The American company Virgin Hyperloop says the high-speed transportation system it is developing has passed its first test with passengers.
The company said the successful test was carried out on November 8 at its 500-meter DevLoop test area in Las Vegas, Nevada.
The Hyperloop system is based on a technology called magnetic levitation. It uses magnetic fields to create a floating effect for a transportation vehicle and push it forward.
Some high-speed trains also use this technology. But unlike trains, Hyperloop is designed to operate within pressurized tubes. It uses electric propulsion to move vehicles, called pods, through the tubes at high speeds.
The recent test involved two members of Virgin Hyperloop’s leadership team. The pod carrying them reached speeds of up to 172 kilometers an hour, the company said.
Sara Luchian, the company’s Director of Passenger Experience, was one of the passengers. Luchian told the BBC she felt the trip was "exhilarating - both psychologically and physically."
Sultan Ahmed Bin Sulayem is the chairman of Virgin Hyperloop. “I had the true pleasure of seeing history made before my very eyes,” he said in a statement, after watching the test. Bin Sulayem added that he felt he had witnessed “the first new mode of mass transportation in over 100 years come to life.”
Hyperloop says it has already run over 400 tests without passengers at its Nevada site. But the company said the latest test shows that it had successfully developed the technology into a safe transportation system.
Jay Walder is the CEO of Virgin Hyperloop. “I can’t tell you how often I get asked ‘is Hyperloop safe?,’” he said. “With today’s passenger testing, we have successfully answered this question.”
A two-person car was specially developed for the test. Virgin Hyperloop says the actual production vehicle, when completed, will carry up to 28 passengers.
Los Angeles-based Hyperloop envisions a future in which its floating pods would carry passengers and cargo at speeds of up to 966 kilometers an hour.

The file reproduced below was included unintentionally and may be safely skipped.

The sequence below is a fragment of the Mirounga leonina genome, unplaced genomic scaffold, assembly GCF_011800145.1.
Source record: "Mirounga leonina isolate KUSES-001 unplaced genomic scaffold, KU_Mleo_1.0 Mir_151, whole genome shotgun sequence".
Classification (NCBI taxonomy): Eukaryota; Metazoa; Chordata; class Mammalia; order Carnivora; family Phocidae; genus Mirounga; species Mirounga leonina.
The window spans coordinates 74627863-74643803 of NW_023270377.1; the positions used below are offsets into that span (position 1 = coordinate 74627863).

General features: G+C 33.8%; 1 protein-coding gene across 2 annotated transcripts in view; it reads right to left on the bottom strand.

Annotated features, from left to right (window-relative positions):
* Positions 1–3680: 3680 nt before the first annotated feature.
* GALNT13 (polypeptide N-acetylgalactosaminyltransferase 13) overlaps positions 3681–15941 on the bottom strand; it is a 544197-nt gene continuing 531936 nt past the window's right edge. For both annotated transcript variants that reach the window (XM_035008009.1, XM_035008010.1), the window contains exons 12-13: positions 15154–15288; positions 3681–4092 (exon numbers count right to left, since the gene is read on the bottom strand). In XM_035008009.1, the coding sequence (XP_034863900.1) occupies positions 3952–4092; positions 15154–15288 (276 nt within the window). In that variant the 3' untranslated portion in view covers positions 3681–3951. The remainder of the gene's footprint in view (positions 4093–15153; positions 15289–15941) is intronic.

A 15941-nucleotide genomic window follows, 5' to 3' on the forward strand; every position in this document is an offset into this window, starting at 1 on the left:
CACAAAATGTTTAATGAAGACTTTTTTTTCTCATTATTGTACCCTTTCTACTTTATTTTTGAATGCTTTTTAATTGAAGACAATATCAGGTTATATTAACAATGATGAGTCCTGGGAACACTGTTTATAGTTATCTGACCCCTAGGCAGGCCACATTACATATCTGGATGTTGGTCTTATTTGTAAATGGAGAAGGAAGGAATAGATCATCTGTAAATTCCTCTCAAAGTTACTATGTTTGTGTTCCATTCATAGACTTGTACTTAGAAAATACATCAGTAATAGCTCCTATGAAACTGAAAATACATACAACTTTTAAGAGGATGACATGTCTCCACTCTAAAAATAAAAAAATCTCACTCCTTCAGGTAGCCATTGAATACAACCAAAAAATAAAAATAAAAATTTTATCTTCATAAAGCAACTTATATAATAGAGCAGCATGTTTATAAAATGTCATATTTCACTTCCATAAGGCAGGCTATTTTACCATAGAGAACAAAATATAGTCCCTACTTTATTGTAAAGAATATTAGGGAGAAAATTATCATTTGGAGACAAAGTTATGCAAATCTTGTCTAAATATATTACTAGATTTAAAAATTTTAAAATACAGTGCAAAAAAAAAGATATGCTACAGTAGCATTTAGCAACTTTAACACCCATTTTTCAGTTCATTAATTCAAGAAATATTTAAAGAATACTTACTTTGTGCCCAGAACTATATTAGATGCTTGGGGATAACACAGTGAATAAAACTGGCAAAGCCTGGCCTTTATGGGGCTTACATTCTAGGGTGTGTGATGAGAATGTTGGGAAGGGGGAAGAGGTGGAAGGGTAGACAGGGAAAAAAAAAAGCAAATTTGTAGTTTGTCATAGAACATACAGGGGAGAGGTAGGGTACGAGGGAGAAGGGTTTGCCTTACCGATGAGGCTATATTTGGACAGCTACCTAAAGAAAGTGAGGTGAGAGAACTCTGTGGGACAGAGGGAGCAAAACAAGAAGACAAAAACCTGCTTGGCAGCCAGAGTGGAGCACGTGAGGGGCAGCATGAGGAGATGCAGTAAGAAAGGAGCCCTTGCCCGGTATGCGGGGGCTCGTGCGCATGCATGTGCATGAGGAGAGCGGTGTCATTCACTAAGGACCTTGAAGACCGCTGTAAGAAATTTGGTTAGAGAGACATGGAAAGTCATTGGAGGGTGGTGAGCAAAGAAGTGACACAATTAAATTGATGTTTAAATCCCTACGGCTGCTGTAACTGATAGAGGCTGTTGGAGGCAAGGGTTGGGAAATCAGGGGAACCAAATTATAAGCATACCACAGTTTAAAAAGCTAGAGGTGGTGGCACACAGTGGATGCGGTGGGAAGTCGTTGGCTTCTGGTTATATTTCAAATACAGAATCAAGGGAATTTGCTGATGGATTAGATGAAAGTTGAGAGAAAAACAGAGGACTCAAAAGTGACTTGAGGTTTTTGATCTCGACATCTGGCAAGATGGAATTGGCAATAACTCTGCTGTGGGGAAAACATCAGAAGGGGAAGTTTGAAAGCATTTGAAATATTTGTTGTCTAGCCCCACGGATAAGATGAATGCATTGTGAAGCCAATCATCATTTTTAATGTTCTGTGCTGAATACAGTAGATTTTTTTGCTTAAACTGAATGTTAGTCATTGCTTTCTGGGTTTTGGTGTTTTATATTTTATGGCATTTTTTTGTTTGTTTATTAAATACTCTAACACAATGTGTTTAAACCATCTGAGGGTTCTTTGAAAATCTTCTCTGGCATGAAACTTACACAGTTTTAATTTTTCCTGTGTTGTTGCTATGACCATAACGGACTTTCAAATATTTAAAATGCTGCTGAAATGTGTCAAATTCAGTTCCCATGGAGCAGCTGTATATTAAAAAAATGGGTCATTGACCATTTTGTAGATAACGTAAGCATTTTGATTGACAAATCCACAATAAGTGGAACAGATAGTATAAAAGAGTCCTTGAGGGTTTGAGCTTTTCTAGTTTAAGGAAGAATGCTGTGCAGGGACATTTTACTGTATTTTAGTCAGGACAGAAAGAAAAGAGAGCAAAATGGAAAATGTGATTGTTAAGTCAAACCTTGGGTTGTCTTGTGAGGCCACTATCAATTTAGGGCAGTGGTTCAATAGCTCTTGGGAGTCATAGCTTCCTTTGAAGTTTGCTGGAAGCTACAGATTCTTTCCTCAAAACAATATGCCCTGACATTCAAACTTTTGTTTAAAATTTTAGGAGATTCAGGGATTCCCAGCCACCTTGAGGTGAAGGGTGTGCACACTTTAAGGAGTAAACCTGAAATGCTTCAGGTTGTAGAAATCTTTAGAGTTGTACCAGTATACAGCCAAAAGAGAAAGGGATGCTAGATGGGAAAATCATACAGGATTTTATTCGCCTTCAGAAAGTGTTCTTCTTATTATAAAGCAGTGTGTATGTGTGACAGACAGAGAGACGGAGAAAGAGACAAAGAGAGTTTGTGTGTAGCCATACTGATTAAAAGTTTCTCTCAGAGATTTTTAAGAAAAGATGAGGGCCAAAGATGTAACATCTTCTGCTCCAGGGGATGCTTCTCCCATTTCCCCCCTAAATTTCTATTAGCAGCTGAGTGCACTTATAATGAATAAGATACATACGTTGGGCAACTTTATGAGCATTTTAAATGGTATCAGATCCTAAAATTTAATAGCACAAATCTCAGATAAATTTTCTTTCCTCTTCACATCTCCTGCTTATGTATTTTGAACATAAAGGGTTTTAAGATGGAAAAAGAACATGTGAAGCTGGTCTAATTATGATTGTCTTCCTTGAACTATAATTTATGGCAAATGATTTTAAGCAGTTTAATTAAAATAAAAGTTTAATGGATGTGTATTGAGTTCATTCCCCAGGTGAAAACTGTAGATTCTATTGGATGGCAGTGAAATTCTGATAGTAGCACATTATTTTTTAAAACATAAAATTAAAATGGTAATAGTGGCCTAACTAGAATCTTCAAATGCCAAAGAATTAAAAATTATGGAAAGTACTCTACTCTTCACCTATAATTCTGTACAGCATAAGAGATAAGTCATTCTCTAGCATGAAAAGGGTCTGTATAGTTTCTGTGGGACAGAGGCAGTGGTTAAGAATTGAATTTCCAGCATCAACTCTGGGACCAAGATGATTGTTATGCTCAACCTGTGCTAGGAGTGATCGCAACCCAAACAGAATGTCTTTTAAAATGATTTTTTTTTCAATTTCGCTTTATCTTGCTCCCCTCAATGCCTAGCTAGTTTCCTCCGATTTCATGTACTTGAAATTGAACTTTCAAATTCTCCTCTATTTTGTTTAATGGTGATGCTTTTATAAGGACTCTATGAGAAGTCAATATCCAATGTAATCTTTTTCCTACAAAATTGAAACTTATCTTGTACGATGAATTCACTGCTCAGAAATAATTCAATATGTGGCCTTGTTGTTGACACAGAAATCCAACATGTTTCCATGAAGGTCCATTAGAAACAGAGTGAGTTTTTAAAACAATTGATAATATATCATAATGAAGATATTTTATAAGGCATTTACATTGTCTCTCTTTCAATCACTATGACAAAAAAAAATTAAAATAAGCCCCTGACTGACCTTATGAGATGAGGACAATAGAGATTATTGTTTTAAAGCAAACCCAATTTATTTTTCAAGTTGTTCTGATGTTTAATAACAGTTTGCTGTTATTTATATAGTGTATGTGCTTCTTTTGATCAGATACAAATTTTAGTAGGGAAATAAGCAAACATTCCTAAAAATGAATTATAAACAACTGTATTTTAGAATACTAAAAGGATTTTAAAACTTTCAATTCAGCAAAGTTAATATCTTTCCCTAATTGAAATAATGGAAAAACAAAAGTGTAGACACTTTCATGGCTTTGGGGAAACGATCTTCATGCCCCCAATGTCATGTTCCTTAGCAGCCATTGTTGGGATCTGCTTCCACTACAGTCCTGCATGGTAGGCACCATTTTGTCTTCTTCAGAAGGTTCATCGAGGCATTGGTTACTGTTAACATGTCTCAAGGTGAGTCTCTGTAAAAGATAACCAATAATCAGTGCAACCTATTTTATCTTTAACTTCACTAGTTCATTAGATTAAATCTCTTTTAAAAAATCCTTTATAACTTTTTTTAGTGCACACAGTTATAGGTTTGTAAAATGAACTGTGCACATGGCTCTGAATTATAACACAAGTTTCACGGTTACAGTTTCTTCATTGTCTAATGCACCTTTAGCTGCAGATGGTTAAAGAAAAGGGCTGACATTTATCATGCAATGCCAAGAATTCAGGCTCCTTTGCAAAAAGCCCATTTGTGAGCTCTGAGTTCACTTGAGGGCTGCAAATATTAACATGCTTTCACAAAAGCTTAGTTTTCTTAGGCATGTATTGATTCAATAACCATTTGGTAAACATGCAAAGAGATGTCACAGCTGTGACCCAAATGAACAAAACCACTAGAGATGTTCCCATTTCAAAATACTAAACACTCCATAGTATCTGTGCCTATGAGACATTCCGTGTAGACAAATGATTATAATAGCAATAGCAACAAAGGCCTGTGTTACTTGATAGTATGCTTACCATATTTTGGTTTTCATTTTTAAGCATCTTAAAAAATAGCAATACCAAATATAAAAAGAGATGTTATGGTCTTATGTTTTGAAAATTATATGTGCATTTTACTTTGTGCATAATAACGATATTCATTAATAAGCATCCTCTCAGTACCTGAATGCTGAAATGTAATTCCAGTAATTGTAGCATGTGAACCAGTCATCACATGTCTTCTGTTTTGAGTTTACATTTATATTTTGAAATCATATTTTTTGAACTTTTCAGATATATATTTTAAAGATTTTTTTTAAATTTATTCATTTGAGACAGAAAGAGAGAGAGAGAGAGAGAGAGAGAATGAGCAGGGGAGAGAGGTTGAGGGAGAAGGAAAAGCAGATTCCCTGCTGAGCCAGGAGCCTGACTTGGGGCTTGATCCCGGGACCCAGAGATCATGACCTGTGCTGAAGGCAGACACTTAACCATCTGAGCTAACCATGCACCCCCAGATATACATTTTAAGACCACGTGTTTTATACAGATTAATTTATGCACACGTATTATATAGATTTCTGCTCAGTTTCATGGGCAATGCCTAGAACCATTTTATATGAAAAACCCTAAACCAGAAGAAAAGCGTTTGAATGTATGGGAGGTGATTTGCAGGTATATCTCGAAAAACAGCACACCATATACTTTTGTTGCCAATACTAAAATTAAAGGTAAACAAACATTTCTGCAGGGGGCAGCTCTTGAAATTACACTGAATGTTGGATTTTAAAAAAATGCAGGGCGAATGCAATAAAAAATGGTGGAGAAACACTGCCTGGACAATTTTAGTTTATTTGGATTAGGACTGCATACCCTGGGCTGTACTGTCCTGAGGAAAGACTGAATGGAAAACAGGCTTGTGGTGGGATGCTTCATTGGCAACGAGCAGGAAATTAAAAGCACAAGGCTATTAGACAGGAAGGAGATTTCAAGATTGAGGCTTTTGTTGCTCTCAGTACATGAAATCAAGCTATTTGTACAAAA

The system offers near silent travel and will release no carbon emissions. The company says the pods could complete a trip between New York and Washington, D.C. in just 30 minutes. That would be twice as fast as a jet flight and four times faster than a high-speed train.
The test comes a month after it was reported that Virgin Hyperloop plans to build a $500 million certification and testing center in West Virginia.
The company has said it is working to get a safety certification by the year 2025 and aims to launch transportation services by 2030.
Virgin Hyperloop has raised more than $400 million, largely from Virgin Group chief Richard Branson and the port operations company DP World, which is owned by the Dubai government. Virgin is one of several companies working to develop the technology.
I’m Bryan Lynn.
Bryan Lynn wrote this story for VOA Learning English, based on reports from Reuters, Agence France-Presse and Virgin Hyperloop. George Grow was the editor.
Words in This Story
levitation – n. making something rise into the air
propulsion – n. the force produced by a system for moving, or propelling, a vehicle or other object
exhilarating – adj. making you feel very excited and happy
mode – n. a way of doing something
CEO – n. abbreviation for chief executive officer: the person with the most important job in a company
envision – v. to imagine something happening
cargo – n. goods that are carried in a vehicle
emission – n. the act of producing or sending out something (such as energy or gas) from a source
certification – n. the process of earning an official document